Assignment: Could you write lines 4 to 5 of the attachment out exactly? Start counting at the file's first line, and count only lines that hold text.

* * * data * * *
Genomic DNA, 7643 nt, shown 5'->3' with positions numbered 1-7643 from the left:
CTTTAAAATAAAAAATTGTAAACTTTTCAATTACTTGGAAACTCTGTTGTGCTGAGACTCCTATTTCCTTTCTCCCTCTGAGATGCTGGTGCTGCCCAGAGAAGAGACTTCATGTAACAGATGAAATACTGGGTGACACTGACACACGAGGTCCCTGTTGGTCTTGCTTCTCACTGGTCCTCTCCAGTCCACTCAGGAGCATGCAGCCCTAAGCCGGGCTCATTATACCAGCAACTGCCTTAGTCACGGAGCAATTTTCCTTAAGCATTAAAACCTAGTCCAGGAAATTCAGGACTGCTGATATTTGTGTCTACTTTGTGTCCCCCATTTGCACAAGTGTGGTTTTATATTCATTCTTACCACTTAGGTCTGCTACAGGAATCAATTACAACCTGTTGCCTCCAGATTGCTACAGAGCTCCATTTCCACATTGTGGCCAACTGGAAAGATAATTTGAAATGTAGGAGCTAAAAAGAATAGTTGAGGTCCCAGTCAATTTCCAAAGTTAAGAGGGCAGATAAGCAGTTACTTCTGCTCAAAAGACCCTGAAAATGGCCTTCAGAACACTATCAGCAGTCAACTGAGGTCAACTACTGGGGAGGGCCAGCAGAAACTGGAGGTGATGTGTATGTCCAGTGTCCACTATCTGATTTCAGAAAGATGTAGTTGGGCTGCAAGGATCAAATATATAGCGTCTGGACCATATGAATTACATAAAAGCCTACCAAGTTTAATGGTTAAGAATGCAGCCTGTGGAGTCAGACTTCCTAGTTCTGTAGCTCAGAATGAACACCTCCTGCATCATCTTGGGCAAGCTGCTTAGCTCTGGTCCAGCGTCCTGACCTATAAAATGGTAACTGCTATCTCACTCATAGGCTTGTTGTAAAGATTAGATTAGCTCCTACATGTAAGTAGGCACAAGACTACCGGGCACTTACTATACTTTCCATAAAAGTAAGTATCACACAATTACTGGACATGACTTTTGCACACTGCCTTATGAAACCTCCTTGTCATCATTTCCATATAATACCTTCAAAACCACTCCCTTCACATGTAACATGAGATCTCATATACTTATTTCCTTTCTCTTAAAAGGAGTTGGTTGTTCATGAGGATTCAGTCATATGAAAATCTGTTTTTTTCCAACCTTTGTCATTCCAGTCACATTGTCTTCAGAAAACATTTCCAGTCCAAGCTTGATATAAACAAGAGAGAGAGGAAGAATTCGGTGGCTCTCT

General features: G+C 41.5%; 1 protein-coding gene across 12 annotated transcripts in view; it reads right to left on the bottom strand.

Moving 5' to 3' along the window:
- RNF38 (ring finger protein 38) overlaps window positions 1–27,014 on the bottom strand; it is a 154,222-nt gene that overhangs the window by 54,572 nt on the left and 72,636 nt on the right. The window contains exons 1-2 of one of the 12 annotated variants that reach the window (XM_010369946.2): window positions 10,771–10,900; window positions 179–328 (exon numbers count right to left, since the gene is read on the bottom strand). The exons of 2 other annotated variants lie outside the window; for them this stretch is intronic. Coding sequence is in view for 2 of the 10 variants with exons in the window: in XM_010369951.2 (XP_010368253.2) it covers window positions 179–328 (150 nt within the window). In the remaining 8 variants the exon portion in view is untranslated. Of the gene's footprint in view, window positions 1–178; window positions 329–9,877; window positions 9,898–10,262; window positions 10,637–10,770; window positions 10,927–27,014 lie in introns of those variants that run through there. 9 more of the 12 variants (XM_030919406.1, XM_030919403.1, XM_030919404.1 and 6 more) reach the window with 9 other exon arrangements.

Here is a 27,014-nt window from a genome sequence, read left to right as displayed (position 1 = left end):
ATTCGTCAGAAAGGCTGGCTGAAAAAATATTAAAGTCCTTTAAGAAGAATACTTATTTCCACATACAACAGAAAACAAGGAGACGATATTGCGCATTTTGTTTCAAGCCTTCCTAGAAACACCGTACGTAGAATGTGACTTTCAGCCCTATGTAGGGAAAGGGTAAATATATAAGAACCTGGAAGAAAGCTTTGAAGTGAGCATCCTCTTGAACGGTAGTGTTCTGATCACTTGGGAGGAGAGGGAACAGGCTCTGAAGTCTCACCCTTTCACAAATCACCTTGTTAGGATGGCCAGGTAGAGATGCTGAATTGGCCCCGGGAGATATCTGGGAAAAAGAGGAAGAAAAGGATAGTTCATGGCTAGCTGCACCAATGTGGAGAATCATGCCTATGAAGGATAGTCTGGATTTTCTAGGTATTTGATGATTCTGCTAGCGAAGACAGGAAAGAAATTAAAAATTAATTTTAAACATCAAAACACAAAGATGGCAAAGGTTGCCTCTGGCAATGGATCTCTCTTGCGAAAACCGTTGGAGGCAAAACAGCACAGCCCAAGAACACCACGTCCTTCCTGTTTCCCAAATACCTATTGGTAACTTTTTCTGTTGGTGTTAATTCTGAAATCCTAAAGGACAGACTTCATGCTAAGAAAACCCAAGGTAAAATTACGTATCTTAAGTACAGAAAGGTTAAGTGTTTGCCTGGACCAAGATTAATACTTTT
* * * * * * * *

Moving 5' to 3' along the window:
- RNF38 (ring finger protein 38) overlaps window positions 1–27,014 on the bottom strand; it is a 154,222-nt gene that overhangs the window by 54,572 nt on the left and 72,636 nt on the right. The window contains exons 1-2 of one of the 12 annotated variants that reach the window (XM_010369946.2): window positions 10,771–10,900; window positions 179–328 (exon numbers count right to left, since the gene is read on the bottom strand). The exons of 2 other annotated variants lie outside the window; for them this stretch is intronic. Coding sequence is in view for 2 of the 10 variants with exons in the window: in XM_010369951.2 (XP_010368253.2) it covers window positions 179–328 (150 nt within the window). In the remaining 8 variants the exon portion in view is untranslated. Of the gene's footprint in view, window positions 1–178; window positions 329–9,877; window positions 9,898–10,262; window positions 10,637–10,770; window positions 10,927–27,014 lie in introns of those variants that run through there. 9 more of the 12 variants (XM_030919406.1, XM_030919403.1, XM_030919404.1 and 6 more) reach the window with 9 other exon arrangements.